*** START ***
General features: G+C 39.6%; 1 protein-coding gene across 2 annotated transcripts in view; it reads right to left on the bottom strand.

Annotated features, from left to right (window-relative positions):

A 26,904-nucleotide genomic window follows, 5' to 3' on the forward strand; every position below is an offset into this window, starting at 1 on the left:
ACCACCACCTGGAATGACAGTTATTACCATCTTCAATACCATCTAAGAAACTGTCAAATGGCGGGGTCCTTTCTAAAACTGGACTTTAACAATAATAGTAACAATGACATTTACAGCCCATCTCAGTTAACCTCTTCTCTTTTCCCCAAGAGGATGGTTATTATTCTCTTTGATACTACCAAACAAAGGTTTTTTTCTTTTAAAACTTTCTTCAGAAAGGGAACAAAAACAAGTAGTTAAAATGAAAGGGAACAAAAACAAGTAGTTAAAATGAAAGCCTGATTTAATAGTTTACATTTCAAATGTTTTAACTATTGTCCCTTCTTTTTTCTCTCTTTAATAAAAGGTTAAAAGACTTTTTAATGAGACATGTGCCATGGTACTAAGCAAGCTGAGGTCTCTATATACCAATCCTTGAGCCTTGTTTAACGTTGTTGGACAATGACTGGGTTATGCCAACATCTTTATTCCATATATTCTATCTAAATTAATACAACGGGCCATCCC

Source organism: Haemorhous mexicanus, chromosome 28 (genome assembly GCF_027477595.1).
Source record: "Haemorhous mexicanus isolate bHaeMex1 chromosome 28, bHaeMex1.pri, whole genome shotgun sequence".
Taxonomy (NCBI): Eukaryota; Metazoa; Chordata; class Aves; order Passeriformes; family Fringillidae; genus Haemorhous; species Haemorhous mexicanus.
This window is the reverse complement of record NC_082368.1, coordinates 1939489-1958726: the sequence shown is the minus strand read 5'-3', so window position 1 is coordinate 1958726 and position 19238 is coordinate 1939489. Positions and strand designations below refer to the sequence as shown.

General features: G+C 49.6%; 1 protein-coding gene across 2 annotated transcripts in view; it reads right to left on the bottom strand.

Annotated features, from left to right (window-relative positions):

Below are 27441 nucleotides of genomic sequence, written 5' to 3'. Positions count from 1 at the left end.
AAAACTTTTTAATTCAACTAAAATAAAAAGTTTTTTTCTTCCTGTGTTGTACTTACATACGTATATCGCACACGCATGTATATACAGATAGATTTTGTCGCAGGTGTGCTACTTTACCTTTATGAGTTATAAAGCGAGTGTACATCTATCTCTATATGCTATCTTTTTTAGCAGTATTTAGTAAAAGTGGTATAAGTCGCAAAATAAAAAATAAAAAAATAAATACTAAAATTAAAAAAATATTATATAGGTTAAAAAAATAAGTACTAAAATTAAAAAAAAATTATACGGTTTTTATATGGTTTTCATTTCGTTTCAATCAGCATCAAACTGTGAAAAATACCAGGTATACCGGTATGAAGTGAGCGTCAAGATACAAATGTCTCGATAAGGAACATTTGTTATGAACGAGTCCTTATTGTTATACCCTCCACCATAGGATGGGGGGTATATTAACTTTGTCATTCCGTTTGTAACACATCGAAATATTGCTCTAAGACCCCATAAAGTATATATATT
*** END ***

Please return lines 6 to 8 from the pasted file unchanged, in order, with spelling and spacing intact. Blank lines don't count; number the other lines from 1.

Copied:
Source record: "Haemorhous mexicanus isolate bHaeMex1 chromosome 28, bHaeMex1.pri, whole genome shotgun sequence".
Taxonomy (NCBI): Eukaryota; Metazoa; Chordata; class Aves; order Passeriformes; family Fringillidae; genus Haemorhous; species Haemorhous mexicanus.
This window is the reverse complement of record NC_082368.1, coordinates 1939489-1958726: the sequence shown is the minus strand read 5'-3', so window position 1 is coordinate 1958726 and position 19238 is coordinate 1939489. Positions and strand designations below refer to the sequence as shown.